Food waste prevention and repurposing is often the next step for sustainability advocates in municipalities. The alarming fact that drives the food waste movement is forty percent of all post-harvest food is wasted each year in the United States at a cost of $165 billion dollars. Municipalities struggle to capture food waste due to the difficulties of collecting, transporting, and repurposing organics.
The City of South Bend already has a yard waste collection system but is seeking recommendations and ideas for food waste. My capstone explores a variety of resources that I have synthesized through internship experiences, my leadership roles in two student club project groups, my own research, and participation in the 2014 Zero Food Waste Forum. The recommendations made within each section were found via practical experience, interviews with the organizations, and journals. Below are brief descriptions of some of the resources I explored in my capstone:
Zero Food Waste Forum
The Zero Food Waste Forum was a conference hosted by the Northern California Recycling Association at the University of California, Berkeley, in October 2014. The conference brought together food waste prevention experts from 16 states and 6 different countries to share their learnings from the programs they organize. This section of the report includes a synthesis of the recommendations and lists the tools they shared. The information highlights how to engage consumers in food waste prevention behavior and thought.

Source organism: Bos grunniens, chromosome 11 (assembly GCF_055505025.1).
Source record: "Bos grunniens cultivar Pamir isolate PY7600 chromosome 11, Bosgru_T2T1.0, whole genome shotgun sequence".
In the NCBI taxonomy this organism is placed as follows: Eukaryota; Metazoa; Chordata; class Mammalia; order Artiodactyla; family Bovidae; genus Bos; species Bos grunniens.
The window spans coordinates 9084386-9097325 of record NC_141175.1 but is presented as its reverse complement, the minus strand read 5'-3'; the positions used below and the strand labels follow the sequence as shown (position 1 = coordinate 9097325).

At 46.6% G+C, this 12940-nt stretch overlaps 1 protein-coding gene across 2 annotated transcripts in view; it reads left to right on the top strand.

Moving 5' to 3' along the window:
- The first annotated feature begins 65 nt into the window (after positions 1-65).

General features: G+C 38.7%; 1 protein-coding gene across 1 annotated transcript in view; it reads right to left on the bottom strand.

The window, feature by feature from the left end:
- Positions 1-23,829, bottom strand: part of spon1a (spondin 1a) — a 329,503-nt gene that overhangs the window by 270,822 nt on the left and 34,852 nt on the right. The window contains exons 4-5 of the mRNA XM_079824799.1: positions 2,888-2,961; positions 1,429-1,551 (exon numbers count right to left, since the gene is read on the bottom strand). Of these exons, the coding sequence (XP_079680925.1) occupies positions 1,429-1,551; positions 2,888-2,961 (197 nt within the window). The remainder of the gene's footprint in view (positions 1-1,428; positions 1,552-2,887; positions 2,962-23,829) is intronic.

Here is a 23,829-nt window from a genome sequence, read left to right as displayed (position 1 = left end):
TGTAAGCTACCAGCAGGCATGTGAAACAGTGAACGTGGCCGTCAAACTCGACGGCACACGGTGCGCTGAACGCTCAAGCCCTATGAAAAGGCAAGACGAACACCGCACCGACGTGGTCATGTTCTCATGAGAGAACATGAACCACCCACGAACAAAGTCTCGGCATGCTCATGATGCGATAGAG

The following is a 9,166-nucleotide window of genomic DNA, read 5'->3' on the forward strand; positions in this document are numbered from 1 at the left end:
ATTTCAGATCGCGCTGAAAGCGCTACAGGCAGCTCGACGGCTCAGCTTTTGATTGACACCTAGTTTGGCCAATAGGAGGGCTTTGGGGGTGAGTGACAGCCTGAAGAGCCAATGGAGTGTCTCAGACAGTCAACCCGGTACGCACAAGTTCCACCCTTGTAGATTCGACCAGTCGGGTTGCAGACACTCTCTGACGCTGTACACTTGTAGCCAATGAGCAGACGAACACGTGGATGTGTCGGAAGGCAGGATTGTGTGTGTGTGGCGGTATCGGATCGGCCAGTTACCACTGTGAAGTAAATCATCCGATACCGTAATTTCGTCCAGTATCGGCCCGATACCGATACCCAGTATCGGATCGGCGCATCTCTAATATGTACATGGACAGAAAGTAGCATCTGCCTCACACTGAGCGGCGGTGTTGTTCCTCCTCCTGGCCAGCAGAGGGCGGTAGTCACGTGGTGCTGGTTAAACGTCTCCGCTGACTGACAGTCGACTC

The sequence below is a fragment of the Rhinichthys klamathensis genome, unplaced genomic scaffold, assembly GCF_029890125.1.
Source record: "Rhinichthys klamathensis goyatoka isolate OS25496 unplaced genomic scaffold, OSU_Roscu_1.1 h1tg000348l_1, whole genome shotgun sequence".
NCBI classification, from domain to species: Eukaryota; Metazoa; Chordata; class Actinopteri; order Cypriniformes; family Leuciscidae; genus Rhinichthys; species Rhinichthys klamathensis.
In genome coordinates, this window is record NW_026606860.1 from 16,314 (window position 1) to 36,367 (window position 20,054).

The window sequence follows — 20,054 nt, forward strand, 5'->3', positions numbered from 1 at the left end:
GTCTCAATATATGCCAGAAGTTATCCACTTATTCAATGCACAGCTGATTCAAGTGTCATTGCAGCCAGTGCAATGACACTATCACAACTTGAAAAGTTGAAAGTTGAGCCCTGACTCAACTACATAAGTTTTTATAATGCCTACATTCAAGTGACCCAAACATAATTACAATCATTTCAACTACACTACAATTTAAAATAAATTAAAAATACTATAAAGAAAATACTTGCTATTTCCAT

BlueBucket is a social enterprise in the pilot stage of implementation in five restaurants in the South Bend community with five charity partners. Through a partnership with BaseND, I led a group of students in creating ideas for community engagement. Personally, I conducted research for BlueBucket that further develops their customer mapping experience for restaurant consumers who encounter social good programs. This section of the capstone explores consumer behavior and preferences for each stage of the restaurant experience.
The word satisfeito in Portuguese means to be satisfied and express gratitude for the meal served. In the world, forty-five percent of deaths among children are attributed to poor nutrition, and sixty-six million children in primary education attend school hungry2. Unfortunately, too many children are not familiar with the feeling of satisfeito. Additionally, forty percent of all post-harvest 2 World Food Programme Hunger Statistics 5 food is wasted each year in the United States at a cost of $165 billion dollars3. Inspired by these social issues, the Alana Institute in Sao Paulo, Brazil, created the Satisfeito project that fosters a coming together of consumers, restaurants, and social organizations to fight hunger and food waste across the world. Satisfeito is a unique business model that the City of South Bend could promote to restaurants in the region.
Food Waste Repurposing
Food production institutions are faced with the problem of disposing food waste. From my experience as an intern for Dairy Management Inc., I created a business model for the University of Notre Dame to repurpose food waste from the dining halls. The research I conducted as a part of the project included interviews with universities currently repurposing food waste and stakeholders in the food waste repurposing chain in the South Bend area. From the interviews, I have summarized the challenges large institutions face when looking to repurpose food waste. I also included the relevant information and contacts for repurposing food waste in the South Bend area.